Scott Tolzien, QB: After a strong showing in the preseason, outplaying Flynn, he spent the entire season as the No. 3 quarterback, marking the first time since 2008 the Packers opened the season with three quarterbacks on the roster. Coach Mike McCarthy invested nearly two years in Tolzien, so it's unlikely the Packers would let him walk without seeing if he could handle the No. 2 job. 2014 base salary: $645,000.


Don Barclay, OG/OT: After starting 18 games over the previous two seasons, mostly in place of Bulaga, Barclay was expected to be the utility lineman who could play either inside or outside. But he tore the ACL in his right knee in early August and missed the entire season. Still, he likely will be tendered at the minimum level and given another chance to compete for a roster spot. 2014 base salary: $570,000.

Jarrett Boykin, WR: Perhaps the most disappointing player on the Packers' offense this past season, Boykin had as many dropped passes (three) as he did receptions (three for 23 yards). That followed a 2013 season in which he caught 49 passes for 681 yards and three touchdowns. He lost the No. 3 receiver spot to rookie Davante Adams in the first month of the season. Given that the minimum restricted free-agent tender will be around $1.5 million, it's possible the Packers won't even make him an offer. 2014 base salary: $570,000.

Green Bay Packers season report card

January, 21, 2015
Jan 21
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Was this the start of another run of great chances to get back to the Super Bowl or something that could begin a downward spiral?

How the Green Bay Packers come back from the stunning end to this season, the NFC Championship Game collapse against the Seattle Seahawks, will alter how history views the 2014 season.

"It's going to be a missed opportunity that we'll probably think about for the rest of my career," quarterback Aaron Rodgers said after the 28-22 overtime loss to the Seahawks. "We were the better team today, and we played well enough to win, and we can't blame anybody but ourselves."

Can the Packers get back to this position next season?

"Yes, we can," veteran safety Morgan Burnett said.

If so, then perhaps Rodgers and his teammates won’t have to think about it for the rest of their careers.

Team MVP: Forget team MVP. Rodgers should be (and probably will be) the NFL's MVP. Rodgers threw just five interceptions in the regular season to go with 38 touchdowns. His touchdown-to-interception ratio of 7.6 was more than double what second-best Tony Romo's was, at 3.78. At home, Rodgers was unbeatable, going 9-0. In those games (playoffs included), he threw 25 touchdowns without an interception. His last interception at Lambeau was 418 passes and 36 touchdowns ago. His performance against the Cowboys in the divisional playoff game, playing on a badly strained left calf, was one for the ages. His season-long production was even more remarkable considering he had only two consistent weapons in the passing game, Jordy Nelson and Randall Cobb.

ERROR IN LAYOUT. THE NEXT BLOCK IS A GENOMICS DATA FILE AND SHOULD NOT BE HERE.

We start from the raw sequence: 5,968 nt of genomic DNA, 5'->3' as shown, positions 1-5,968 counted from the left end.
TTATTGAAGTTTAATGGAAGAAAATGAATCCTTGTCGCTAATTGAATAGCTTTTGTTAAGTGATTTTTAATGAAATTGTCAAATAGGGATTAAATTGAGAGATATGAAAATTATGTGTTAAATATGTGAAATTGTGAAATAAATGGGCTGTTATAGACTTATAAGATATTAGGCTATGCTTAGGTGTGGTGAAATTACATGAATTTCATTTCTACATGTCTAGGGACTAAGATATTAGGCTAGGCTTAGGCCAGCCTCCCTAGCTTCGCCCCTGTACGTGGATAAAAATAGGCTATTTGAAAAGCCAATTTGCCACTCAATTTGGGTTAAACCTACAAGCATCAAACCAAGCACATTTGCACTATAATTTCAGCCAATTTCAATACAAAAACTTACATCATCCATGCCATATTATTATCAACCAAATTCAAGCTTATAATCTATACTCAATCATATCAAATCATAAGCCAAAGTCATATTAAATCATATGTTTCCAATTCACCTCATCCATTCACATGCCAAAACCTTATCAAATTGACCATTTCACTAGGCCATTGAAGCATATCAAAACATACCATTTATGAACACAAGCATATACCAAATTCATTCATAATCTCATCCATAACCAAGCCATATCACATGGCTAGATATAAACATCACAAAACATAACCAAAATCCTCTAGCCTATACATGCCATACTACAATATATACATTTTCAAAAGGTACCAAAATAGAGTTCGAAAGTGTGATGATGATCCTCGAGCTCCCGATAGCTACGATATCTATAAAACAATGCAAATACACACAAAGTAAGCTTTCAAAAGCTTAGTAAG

Best moment: R-E-L-A-X. On Sept. 23, Rodgers went on his weekly radio show on ESPN Milwaukee and said: "Five letters here just for everybody out there in Packerland: R-E-L-A-X." Rodgers added, "Relax. We're going to be OK." At the time, the Packers were two days removed from a 19-7 loss at the Detroit Lions that dropped them to 1-2. That one word served as an unofficial theme for the season. In the next game, Rodgers threw four touchdowns in a 38-17 road win over the Chicago Bears that began a stretch in which the Packers won nine out of 10 games and 11 out of their last 13 to close the regular season. They won the NFC North for the fourth straight season.

Worst moment: Take your pick, but most of them happened in the final minutes of Sunday's NFC Championship Game. You can start with Seattle burning the Packers for a fake field goal. Then there were the back-to-back, three-and-out possessions (and some ultra-conservative play calls) that began with 6:53 and 5:04 remaining. The Packers led 19-7 to start both of them. Then there was the botched onside kick recovery in which backup tight end Brandon Bostick, who was supposed to be blocking on the play, went for the ball and couldn't corral it. And finally the defense allowing touchdowns on Seattle's last two possessions of regulation and in overtime. If you want to look at another game, try Week 15 in Buffalo, where Nelson dropped a potential touchdown pass in a 21-13 loss that cost Green Bay home-field advantage throughout the playoffs.

2015 outlook: At age 31, Rodgers still has plenty of good years left, so the Packers' championship window would seemingly remain open for a while. However, there are some key issues general manager Ted Thompson and coach Mike McCarthy need to address. First, Thompson must find a way to re-sign Cobb, who would be a free agent in March. Then, he needs to find another weapon or two for Rodgers. McCarthy must fix the special teams and defensive issues that have plagued the Packers since their Super Bowl win four years ago. This is a team that has shown it's the class of the NFC North, but is not in the class of recent NFC Super Bowl participants.